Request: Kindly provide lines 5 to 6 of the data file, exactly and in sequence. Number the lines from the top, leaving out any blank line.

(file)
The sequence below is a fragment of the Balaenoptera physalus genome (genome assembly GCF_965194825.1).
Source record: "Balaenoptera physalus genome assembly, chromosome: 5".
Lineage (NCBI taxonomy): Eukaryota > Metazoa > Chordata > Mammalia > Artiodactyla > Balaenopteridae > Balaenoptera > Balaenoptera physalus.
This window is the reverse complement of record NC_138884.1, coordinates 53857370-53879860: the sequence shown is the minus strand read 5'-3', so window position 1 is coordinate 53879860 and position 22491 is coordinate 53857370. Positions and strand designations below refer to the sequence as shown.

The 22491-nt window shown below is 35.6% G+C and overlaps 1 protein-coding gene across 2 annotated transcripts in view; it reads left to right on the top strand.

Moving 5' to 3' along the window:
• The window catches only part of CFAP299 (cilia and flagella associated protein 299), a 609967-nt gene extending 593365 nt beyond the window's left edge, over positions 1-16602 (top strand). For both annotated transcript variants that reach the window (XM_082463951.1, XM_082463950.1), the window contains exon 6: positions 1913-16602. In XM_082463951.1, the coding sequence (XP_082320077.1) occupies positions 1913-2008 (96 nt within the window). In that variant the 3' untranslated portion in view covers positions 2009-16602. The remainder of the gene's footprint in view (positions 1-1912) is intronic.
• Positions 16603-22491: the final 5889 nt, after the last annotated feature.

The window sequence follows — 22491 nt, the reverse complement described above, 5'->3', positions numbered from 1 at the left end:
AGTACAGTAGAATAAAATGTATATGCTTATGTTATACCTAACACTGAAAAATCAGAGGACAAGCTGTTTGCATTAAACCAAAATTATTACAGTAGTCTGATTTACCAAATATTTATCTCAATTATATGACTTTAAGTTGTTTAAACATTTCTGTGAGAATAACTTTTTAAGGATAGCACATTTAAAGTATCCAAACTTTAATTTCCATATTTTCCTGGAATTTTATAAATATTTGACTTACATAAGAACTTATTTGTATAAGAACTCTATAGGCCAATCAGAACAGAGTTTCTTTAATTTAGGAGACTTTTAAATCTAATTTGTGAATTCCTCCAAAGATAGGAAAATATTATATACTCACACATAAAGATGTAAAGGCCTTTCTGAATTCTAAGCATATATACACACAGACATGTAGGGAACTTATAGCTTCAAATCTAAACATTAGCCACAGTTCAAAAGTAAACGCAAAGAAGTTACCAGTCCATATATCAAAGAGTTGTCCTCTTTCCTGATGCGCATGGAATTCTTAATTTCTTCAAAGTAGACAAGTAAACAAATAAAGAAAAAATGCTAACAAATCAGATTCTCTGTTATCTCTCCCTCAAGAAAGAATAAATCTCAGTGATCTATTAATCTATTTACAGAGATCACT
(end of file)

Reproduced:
The 22491-nt window shown below is 35.6% G+C and overlaps 1 protein-coding gene across 2 annotated transcripts in view; it reads left to right on the top strand.

Moving 5' to 3' along the window: